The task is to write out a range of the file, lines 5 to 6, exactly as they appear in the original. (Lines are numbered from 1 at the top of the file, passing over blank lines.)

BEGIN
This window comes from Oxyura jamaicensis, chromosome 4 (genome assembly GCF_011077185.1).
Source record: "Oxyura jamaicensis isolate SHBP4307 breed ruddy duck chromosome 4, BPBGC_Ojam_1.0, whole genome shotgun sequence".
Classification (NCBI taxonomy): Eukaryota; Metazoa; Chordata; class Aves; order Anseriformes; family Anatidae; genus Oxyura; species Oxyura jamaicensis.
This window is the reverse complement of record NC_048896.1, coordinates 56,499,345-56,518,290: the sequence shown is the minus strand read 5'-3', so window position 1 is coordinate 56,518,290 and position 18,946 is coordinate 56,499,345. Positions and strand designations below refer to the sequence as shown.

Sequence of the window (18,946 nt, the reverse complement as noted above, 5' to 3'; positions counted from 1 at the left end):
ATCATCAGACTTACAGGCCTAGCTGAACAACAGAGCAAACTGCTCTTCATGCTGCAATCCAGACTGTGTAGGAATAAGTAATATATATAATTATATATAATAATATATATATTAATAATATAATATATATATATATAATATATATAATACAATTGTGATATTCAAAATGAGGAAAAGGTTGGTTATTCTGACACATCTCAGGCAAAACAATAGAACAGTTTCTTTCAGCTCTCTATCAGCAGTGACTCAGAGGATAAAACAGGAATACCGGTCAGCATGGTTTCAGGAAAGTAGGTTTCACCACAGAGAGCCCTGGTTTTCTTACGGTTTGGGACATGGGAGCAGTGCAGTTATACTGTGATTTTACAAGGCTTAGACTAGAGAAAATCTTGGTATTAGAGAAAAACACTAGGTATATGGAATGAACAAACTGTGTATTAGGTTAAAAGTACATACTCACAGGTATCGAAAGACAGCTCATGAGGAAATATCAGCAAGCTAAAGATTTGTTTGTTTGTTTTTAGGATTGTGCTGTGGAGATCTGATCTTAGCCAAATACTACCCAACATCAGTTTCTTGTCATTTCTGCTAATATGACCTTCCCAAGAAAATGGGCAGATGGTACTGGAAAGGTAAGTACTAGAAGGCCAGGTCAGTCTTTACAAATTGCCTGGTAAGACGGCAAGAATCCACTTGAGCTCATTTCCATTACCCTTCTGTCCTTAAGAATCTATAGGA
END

Sequence of the window (18,946 nt, the reverse complement as noted above, 5' to 3'; positions counted from 1 at the left end):
ATCATCAGACTTACAGGCCTAGCTGAACAACAGAGCAAACTGCTCTTCATGCTGCAATCCAGACTGTGTAGGAATAAGTAATATATATAATTATATATAATAATATATATATTAATAATATAATATATATATATATAATATATATAATACAATTGTGATATTCAAAATGAGGAAAAGGTTGGTTATTCTGACACATCTCAGGCAAAACAATAGAACAGTTTCTTTCAGCTCTCTATCAGCAGTGACTCAGAGGATAAAACAGGAATACCGGTCAGCATGGTTTCAGGAAAGTAGGTTTCACCACAGAGAGCCCTGGTTTTCTTACGGTTTGGGACATGGGAGCAGTGCAGTTATACTGTGATTTTACAAGGCTTAGACTAGAGAAAATCTTGGTATTAGAGAAAAACACTAGGTATATGGAATGAACAAACTGTGTATTAGGTTAAAAGTACATACTCACAGGTATCGAAAGACAGCTCATGAGGAAATATCAGCAAGCTAAAGATTTGTTTGTTTGTTTTTAGGATTGTGCTGTGGAGATCTGATCTTAGCCAAATACTACCCAACATCAGTTTCTTGTCATTTCTGCTAATATGACCTTCCCAAGAAAATGGGCAGATGGTACTGGAAAGGTAAGTACTAGAAGGCCAGGTCAGTCTTTACAAATTGCCTGGTAAGACGGCAAGAATCCACTTGAGCTCATTTCCATTACCCTTCTGTCCTTAAGAATCTATAGGA